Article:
South Jersey’s Up Up Down Down Left Right Left Right B A Start reunite for a show at Union Transfer tonight. Ten years ago the math rock / shoegazing-punk outfit released And Nothing is #1 – tonight, they will be playing the record from start to finish, appeasing fans who have patiently waited for the band to resurface after 2007′s Worst Band Name Ever. Tickets and information for the all-ages show with A Great Big Pile of Leaves and Hop Along can be found here. Read yesterday’s interview with Steve Poponi of Up Up Down Down here. Below, stream “By Surprise” from And Nothing is #1.Continue reading
Kalob Griffin Band
Tireless entertainer Kanye West brings his bright and bold live show to Atlantic City’s Revel Ovation Hall for the final night of a three-night stand. Though West did not have a proper solo release this year, he appeared on Cruel Summer, a compilation showcasing the roster of his G.O.O.D. Music label; plus, he’s still riding high on Watch The Throne, the outstanding collaborative album he released with Jay-Z last year. More information on the show can be found here. Friday’s opening night show made some headlines when West appeared onstage in a diamond-encrusted mask, later swapping it out for a mask-and-powered-wig combo that Fuse compared to a Yeti. Check out a video below and decide for yourself.
To mark the anniversary of Clash guitarist Joe Strummer’s passing, the North Star Bar will be hosting In Memory of Joe Strummer: A Benefit for Strummerville. The show benefits the Strummervile charity that financially support struggling musicians who aspire to change the world through music. The charity was established by family and friends of the influential punk rocker, and a variety of acts will be performing in support of the cause including Blayer Point du Jour and the Rockers Galore, The Cold Roses, Betty Iron Thumbs, I Yahn I Arkestra, The Future Unwritten (named after the Strummer documentary), The Successful Failures and Split Red. More information on the foundation can be located here. Below, watch one of the Strummerville sessions directed by famed punk scene DJ and Clash associate Don Letts.
“Ali!” they call out. “Hey, Ali!” That may be my nickname, but they’re not talking to me.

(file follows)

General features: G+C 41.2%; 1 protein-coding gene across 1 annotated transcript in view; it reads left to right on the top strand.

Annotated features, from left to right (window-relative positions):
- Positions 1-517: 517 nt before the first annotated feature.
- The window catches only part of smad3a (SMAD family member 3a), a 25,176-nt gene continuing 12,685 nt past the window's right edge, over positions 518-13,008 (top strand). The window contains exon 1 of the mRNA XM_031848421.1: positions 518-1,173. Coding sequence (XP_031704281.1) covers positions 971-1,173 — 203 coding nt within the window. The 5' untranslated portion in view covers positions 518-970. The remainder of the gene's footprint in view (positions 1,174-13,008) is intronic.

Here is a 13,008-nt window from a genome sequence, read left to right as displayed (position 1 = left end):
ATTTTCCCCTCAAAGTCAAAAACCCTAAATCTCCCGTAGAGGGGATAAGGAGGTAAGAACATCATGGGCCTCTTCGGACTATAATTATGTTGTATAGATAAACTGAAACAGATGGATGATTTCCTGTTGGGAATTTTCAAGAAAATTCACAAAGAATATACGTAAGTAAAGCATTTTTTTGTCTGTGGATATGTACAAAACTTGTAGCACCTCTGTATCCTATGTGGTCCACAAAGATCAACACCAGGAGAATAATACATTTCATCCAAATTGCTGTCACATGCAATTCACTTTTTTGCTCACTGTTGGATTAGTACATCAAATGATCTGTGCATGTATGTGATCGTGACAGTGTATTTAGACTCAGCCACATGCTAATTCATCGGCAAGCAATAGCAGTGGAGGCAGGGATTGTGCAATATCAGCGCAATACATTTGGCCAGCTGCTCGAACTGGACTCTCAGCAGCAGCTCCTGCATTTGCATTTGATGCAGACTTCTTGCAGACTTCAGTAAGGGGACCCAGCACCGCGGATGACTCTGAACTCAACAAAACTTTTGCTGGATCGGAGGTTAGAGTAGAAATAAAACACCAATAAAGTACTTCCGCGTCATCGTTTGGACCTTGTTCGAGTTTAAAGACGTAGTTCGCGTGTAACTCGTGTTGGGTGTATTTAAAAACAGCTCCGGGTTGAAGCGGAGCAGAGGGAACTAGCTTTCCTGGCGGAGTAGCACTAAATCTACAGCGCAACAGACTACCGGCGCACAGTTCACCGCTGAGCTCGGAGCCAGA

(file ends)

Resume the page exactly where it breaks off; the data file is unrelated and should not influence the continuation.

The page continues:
They’re greeting Fergie’s bartender, Ali Wadsworth, a soulful Philadelphia singer-songwriter and one half of Hoots and Wadsworth, one of the two acts opening for The Kalob Griffin Band (KGB) on December 22 at World Cafe Live.
“Ali’s amazing,” says Griffin, slugging back a shot of Jack Daniels and cracking open a Narragansett pounder almost simultaneously.
“We did a duet with her at The Living Room on the Lower East Side,” adds Eric Lawry, drummer of the indie Americana quintet.
John Hildenbrand, keyboardist for the band, nods. “She can sing like nothing else and she’s a huge supporter of us. So much respect.”
Support is what makes The KGB world go round. Continue reading
In 1999, a partnership began between Jamie Lokoff and Tommy Joyner, and the result was the MilkBoy empire we know today. Starting out above Zapf’s Music off of Roosevelt Bouelvard, the two joined forces to take Joyner’s MilkBoy Recording Studio to the next level. After two years at the North Philadelphia location, Lokoff and Joyner chose to move the studio to a space in Ardmore, where it resided for just over ten years until moving to its current location – 7th and Callowhill, the same building as the Electric Factory. Before the studio was even moved, they chose to expand their brand, create something more out of MilkBoy, something that everyone could enjoy. I got to chat with Tommy and Jamie about how they went from just a recording to studio to a full out bar, venue, coffee shop combo and their upcoming MilkBoy Philly anniversary shows.
The Key: How did you go about expanding the recording studio to become a venue and a coffee shop?
Tommy Joyner: We were approached by people in the town and became very involved in Ardmore. I was on the Board of the Ardmore Business Association, and Jamie on the Board of Ardmore Initiative. The coffee shop/music venue was opened in February 2006 followed by the Bryn Mawr location in 2007, which no longer exists. Then just over a year ago, the folks who owned the property in Center City contacted us. We were looking to get into Philly so it was really perfect timing.
TK: What is the difference between MilkBoy Coffee and MilkBoy Philly?
TJ: MilkBoy Philly is a bar and a rock club. It’s larger, and we’re able to do louder shows because the PA is robust, to say the least. The stage is bigger, and you’re more likely to see a national act perform at MilkBoy Philly. We have to be choosy about doing all-ages shows there, whereas MilkBoy Coffee is smaller, more for acoustic-oriented acts, and always all-ages and BYOB. They are both booked really well to showcase the best talent, but they feel really different from each other. Continue reading
Eric Slick on drums all night